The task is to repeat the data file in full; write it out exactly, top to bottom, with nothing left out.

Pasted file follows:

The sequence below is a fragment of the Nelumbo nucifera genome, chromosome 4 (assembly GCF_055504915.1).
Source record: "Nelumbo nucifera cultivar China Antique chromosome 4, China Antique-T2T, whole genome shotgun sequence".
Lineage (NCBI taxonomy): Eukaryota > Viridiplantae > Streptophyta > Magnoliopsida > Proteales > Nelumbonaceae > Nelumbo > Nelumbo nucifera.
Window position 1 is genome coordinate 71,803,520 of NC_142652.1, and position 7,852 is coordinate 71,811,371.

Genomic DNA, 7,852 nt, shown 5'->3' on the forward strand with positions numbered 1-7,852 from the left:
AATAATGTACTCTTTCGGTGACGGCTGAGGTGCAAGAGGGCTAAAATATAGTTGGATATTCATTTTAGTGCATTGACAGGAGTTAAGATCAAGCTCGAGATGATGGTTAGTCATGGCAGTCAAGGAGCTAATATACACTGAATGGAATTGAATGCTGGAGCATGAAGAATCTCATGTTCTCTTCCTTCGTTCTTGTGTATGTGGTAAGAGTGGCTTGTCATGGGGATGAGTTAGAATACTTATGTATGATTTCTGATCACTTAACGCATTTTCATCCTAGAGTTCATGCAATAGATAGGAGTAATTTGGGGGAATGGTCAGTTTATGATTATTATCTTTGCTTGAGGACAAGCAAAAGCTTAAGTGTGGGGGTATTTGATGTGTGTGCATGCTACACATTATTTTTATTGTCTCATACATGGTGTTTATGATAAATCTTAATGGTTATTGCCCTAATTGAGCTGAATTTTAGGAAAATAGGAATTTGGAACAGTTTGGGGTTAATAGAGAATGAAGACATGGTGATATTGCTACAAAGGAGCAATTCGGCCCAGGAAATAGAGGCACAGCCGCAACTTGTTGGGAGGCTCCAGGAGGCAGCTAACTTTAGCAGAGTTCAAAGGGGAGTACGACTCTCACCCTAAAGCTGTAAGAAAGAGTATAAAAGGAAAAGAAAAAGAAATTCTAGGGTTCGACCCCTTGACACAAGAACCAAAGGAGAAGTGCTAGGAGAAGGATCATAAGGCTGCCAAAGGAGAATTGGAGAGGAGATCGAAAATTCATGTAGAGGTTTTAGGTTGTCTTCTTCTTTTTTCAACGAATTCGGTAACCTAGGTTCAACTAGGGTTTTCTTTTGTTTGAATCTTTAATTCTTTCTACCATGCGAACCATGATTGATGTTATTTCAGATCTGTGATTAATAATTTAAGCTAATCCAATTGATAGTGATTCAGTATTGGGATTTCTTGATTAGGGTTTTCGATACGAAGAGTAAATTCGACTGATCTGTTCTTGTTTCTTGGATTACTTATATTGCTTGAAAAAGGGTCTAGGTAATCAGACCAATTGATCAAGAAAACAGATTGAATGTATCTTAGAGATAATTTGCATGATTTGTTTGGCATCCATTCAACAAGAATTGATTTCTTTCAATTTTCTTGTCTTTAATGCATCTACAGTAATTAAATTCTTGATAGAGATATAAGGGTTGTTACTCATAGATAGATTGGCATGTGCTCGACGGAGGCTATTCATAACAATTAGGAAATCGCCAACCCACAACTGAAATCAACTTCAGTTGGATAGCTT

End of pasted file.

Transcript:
The sequence below is a fragment of the Nelumbo nucifera genome, chromosome 4 (assembly GCF_055504915.1).
Source record: "Nelumbo nucifera cultivar China Antique chromosome 4, China Antique-T2T, whole genome shotgun sequence".
Lineage (NCBI taxonomy): Eukaryota > Viridiplantae > Streptophyta > Magnoliopsida > Proteales > Nelumbonaceae > Nelumbo > Nelumbo nucifera.
Window position 1 is genome coordinate 71,803,520 of NC_142652.1, and position 7,852 is coordinate 71,811,371.

Genomic DNA, 7,852 nt, shown 5'->3' on the forward strand with positions numbered 1-7,852 from the left:
AATAATGTACTCTTTCGGTGACGGCTGAGGTGCAAGAGGGCTAAAATATAGTTGGATATTCATTTTAGTGCATTGACAGGAGTTAAGATCAAGCTCGAGATGATGGTTAGTCATGGCAGTCAAGGAGCTAATATACACTGAATGGAATTGAATGCTGGAGCATGAAGAATCTCATGTTCTCTTCCTTCGTTCTTGTGTATGTGGTAAGAGTGGCTTGTCATGGGGATGAGTTAGAATACTTATGTATGATTTCTGATCACTTAACGCATTTTCATCCTAGAGTTCATGCAATAGATAGGAGTAATTTGGGGGAATGGTCAGTTTATGATTATTATCTTTGCTTGAGGACAAGCAAAAGCTTAAGTGTGGGGGTATTTGATGTGTGTGCATGCTACACATTATTTTTATTGTCTCATACATGGTGTTTATGATAAATCTTAATGGTTATTGCCCTAATTGAGCTGAATTTTAGGAAAATAGGAATTTGGAACAGTTTGGGGTTAATAGAGAATGAAGACATGGTGATATTGCTACAAAGGAGCAATTCGGCCCAGGAAATAGAGGCACAGCCGCAACTTGTTGGGAGGCTCCAGGAGGCAGCTAACTTTAGCAGAGTTCAAAGGGGAGTACGACTCTCACCCTAAAGCTGTAAGAAAGAGTATAAAAGGAAAAGAAAAAGAAATTCTAGGGTTCGACCCCTTGACACAAGAACCAAAGGAGAAGTGCTAGGAGAAGGATCATAAGGCTGCCAAAGGAGAATTGGAGAGGAGATCGAAAATTCATGTAGAGGTTTTAGGTTGTCTTCTTCTTTTTTCAACGAATTCGGTAACCTAGGTTCAACTAGGGTTTTCTTTTGTTTGAATCTTTAATTCTTTCTACCATGCGAACCATGATTGATGTTATTTCAGATCTGTGATTAATAATTTAAGCTAATCCAATTGATAGTGATTCAGTATTGGGATTTCTTGATTAGGGTTTTCGATACGAAGAGTAAATTCGACTGATCTGTTCTTGTTTCTTGGATTACTTATATTGCTTGAAAAAGGGTCTAGGTAATCAGACCAATTGATCAAGAAAACAGATTGAATGTATCTTAGAGATAATTTGCATGATTTGTTTGGCATCCATTCAACAAGAATTGATTTCTTTCAATTTTCTTGTCTTTAATGCATCTACAGTAATTAAATTCTTGATAGAGATATAAGGGTTGTTACTCATAGATAGATTGGCATGTGCTCGACGGAGGCTATTCATAACAATTAGGAAATCGCCAACCCACAACTGAAATCAACTTCAGTTGGATAGCTT